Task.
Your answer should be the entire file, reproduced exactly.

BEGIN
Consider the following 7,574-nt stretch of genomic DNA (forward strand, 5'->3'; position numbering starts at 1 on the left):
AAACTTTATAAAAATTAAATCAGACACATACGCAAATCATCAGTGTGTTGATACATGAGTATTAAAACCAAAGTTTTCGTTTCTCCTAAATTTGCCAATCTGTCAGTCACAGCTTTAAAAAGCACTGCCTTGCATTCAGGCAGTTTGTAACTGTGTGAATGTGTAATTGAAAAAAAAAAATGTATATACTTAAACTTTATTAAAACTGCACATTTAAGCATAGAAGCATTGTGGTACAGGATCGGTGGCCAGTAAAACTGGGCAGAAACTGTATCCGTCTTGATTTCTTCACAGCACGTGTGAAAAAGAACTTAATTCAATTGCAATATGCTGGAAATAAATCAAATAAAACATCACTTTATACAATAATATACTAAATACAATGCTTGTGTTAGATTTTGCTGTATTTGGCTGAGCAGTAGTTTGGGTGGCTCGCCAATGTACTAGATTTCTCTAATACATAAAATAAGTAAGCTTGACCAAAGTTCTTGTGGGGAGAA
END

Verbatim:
Consider the following 7,574-nt stretch of genomic DNA (forward strand, 5'->3'; position numbering starts at 1 on the left):
AAACTTTATAAAAATTAAATCAGACACATACGCAAATCATCAGTGTGTTGATACATGAGTATTAAAACCAAAGTTTTCGTTTCTCCTAAATTTGCCAATCTGTCAGTCACAGCTTTAAAAAGCACTGCCTTGCATTCAGGCAGTTTGTAACTGTGTGAATGTGTAATTGAAAAAAAAAAATGTATATACTTAAACTTTATTAAAACTGCACATTTAAGCATAGAAGCATTGTGGTACAGGATCGGTGGCCAGTAAAACTGGGCAGAAACTGTATCCGTCTTGATTTCTTCACAGCACGTGTGAAAAAGAACTTAATTCAATTGCAATATGCTGGAAATAAATCAAATAAAACATCACTTTATACAATAATATACTAAATACAATGCTTGTGTTAGATTTTGCTGTATTTGGCTGAGCAGTAGTTTGGGTGGCTCGCCAATGTACTAGATTTCTCTAATACATAAAATAAGTAAGCTTGACCAAAGTTCTTGTGGGGAGAA